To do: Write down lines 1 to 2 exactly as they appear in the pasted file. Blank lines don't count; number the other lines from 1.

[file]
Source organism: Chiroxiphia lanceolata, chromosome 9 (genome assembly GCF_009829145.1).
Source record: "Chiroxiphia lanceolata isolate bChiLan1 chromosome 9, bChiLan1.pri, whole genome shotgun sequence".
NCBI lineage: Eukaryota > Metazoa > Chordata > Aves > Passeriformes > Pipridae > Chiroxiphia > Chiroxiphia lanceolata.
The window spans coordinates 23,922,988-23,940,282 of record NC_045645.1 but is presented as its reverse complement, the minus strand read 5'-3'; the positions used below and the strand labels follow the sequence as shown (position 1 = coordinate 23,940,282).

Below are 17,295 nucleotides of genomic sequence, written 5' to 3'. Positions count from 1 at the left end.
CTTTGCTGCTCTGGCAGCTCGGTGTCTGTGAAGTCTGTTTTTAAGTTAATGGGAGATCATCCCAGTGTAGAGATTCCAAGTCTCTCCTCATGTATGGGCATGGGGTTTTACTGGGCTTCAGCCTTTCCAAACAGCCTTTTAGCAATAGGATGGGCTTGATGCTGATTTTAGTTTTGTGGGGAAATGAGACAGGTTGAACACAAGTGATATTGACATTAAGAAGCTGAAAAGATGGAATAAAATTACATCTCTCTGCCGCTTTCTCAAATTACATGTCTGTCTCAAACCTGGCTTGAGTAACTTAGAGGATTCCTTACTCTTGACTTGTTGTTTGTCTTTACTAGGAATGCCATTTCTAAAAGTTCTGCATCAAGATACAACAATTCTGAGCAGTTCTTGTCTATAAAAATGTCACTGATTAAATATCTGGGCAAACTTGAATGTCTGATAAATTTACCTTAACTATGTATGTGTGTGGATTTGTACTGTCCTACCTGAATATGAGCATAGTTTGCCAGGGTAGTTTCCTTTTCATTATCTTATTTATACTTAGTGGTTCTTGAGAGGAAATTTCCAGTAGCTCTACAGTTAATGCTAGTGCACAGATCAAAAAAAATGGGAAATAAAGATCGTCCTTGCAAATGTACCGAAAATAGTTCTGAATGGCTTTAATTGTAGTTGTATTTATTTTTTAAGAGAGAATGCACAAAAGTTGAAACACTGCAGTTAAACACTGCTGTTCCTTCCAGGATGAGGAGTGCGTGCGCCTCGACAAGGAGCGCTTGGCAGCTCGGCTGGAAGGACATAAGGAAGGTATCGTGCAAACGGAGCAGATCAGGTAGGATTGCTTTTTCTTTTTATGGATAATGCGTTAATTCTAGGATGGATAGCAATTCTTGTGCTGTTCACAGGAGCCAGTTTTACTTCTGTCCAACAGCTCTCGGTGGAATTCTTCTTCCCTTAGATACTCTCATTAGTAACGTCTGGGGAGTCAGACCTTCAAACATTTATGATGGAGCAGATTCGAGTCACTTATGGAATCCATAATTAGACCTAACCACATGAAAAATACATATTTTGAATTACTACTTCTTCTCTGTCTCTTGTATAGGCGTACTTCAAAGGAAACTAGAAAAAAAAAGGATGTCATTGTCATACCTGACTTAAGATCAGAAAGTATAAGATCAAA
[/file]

Source organism: Chiroxiphia lanceolata, chromosome 9 (genome assembly GCF_009829145.1).
Source record: "Chiroxiphia lanceolata isolate bChiLan1 chromosome 9, bChiLan1.pri, whole genome shotgun sequence".